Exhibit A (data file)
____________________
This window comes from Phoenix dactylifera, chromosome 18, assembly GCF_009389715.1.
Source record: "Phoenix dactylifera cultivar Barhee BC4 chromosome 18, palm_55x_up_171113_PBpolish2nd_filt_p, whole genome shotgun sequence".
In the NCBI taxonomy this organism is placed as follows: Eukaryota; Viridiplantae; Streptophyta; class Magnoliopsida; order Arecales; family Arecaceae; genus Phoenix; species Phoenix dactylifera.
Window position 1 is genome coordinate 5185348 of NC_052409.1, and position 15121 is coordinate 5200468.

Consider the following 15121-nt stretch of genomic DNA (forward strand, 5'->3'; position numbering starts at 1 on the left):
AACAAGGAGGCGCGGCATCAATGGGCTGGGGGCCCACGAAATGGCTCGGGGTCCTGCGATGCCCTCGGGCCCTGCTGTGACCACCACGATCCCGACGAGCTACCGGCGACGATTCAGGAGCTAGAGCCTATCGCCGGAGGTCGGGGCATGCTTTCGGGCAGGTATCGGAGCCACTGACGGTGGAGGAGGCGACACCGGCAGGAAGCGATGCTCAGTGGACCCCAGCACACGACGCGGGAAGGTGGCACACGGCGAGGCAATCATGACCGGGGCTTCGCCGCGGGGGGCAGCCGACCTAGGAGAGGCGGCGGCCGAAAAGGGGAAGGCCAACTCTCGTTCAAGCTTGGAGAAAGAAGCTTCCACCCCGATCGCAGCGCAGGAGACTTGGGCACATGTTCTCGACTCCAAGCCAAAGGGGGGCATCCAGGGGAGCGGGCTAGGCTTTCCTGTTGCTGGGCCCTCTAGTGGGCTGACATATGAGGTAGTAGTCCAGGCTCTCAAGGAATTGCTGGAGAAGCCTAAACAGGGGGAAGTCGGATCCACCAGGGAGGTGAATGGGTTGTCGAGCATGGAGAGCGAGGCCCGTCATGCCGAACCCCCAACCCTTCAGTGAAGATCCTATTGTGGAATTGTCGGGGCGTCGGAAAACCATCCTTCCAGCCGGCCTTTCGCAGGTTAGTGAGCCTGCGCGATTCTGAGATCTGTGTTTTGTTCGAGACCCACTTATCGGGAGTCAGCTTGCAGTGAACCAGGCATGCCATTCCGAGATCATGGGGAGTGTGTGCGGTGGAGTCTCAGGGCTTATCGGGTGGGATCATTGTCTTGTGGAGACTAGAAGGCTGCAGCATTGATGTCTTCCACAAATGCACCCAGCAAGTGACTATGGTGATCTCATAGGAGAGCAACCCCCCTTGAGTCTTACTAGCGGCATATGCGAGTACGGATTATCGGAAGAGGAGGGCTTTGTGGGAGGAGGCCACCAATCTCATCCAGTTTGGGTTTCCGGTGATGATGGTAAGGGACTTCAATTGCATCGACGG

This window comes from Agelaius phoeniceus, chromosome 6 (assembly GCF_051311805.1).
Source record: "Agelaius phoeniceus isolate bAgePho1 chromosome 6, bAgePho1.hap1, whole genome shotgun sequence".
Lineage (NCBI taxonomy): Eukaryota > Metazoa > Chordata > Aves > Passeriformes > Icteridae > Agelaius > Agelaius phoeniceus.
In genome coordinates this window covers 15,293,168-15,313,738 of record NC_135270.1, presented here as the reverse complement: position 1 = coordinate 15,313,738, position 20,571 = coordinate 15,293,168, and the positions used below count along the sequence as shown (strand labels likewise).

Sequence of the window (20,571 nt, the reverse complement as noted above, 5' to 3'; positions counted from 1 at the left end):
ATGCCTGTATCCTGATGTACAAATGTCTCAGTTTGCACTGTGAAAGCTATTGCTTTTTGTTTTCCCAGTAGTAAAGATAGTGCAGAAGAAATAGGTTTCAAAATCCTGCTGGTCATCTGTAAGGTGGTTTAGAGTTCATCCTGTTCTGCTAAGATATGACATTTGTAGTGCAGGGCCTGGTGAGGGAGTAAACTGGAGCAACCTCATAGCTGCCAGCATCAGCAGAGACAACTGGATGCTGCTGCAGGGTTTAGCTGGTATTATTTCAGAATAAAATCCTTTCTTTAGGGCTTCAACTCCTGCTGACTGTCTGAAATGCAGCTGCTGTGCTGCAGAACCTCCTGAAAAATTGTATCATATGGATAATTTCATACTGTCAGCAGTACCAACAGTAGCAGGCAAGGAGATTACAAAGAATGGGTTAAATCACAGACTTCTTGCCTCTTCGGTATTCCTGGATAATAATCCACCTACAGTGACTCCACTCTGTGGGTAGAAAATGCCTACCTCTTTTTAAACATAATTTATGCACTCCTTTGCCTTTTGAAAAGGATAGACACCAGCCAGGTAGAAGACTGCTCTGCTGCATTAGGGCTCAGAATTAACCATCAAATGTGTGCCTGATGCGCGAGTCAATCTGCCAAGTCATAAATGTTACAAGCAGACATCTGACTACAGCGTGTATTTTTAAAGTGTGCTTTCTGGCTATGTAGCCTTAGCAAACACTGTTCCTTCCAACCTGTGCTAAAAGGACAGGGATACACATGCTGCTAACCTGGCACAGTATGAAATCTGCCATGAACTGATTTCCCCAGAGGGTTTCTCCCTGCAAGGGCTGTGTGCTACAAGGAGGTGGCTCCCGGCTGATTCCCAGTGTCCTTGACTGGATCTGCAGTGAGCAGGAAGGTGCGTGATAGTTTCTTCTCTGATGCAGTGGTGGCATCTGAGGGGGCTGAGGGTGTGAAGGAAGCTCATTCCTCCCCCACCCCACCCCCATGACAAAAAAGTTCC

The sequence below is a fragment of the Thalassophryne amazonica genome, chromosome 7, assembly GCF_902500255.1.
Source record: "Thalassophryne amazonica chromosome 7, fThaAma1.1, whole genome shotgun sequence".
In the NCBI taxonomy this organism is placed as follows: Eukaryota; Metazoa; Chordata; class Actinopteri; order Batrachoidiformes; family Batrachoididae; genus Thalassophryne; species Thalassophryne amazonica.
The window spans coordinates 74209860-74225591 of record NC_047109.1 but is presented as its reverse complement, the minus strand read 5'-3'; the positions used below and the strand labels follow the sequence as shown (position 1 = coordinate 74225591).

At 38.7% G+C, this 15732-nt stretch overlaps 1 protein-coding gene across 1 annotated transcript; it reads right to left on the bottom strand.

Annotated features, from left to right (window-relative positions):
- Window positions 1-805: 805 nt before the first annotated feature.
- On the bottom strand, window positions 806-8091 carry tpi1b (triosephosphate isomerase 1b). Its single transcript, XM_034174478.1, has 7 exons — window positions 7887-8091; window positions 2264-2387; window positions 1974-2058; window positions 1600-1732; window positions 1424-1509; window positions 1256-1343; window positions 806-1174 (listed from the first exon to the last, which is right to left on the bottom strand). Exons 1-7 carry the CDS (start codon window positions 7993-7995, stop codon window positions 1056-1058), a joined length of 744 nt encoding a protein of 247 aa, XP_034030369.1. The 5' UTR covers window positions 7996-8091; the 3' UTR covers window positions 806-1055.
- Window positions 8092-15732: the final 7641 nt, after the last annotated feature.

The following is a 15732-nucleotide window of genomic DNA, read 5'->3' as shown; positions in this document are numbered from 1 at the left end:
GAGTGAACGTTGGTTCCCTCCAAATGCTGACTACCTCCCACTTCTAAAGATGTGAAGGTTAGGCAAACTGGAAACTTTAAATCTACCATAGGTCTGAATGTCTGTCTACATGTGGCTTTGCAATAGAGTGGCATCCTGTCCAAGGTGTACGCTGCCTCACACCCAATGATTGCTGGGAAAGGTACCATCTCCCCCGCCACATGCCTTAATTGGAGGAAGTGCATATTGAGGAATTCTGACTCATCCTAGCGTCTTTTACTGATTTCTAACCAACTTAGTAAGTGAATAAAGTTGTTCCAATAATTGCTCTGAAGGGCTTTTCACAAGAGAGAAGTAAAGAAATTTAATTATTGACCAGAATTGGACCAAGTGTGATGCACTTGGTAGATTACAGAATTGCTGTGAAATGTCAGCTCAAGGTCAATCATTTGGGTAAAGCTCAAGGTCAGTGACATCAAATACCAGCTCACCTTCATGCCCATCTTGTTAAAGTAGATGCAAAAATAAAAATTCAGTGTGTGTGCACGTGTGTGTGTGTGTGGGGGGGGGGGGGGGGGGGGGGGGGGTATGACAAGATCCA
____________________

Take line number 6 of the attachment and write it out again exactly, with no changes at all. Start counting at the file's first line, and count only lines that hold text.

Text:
AACAAGGAGGCGCGGCATCAATGGGCTGGGGGCCCACGAAATGGCTCGGGGTCCTGCGATGCCCTCGGGCCCTGCTGTGACCACCACGATCCCGACGAGCTACCGGCGACGATTCAGGAGCTAGAGCCTATCGCCGGAGGTCGGGGCATGCTTTCGGGCAGGTATCGGAGCCACTGACGGTGGAGGAGGCGACACCGGCAGGAAGCGATGCTCAGTGGACCCCAGCACACGACGCGGGAAGGTGGCACACGGCGAGGCAATCATGACCGGGGCTTCGCCGCGGGGGGCAGCCGACCTAGGAGAGGCGGCGGCCGAAAAGGGGAAGGCCAACTCTCGTTCAAGCTTGGAGAAAGAAGCTTCCACCCCGATCGCAGCGCAGGAGACTTGGGCACATGTTCTCGACTCCAAGCCAAAGGGGGGCATCCAGGGGAGCGGGCTAGGCTTTCCTGTTGCTGGGCCCTCTAGTGGGCTGACATATGAGGTAGTAGTCCAGGCTCTCAAGGAATTGCTGGAGAAGCCTAAACAGGGGGAAGTCGGATCCACCAGGGAGGTGAATGGGTTGTCGAGCATGGAGAGCGAGGCCCGTCATGCCGAACCCCCAACCCTTCAGTGAAGATCCTATTGTGGAATTGTCGGGGCGTCGGAAAACCATCCTTCCAGCCGGCCTTTCGCAGGTTAGTGAGCCTGCGCGATTCTGAGATCTGTGTTTTGTTCGAGACCCACTTATCGGGAGTCAGCTTGCAGTGAACCAGGCATGCCATTCCGAGATCATGGGGAGTGTGTGCGGTGGAGTCTCAGGGCTTATCGGGTGGGATCATTGTCTTGTGGAGACTAGAAGGCTGCAGCATTGATGTCTTCCACAAATGCACCCAGCAAGTGACTATGGTGATCTCATAGGAGAGCAACCCCCCTTGAGTCTTACTAGCGGCATATGCGAGTACGGATTATCGGAAGAGGAGGGCTTTGTGGGAGGAGGCCACCAATCTCATCCAGTTTGGGTTTCCGGTGATGATGGTAAGGGACTTCAATTGCATCGACGG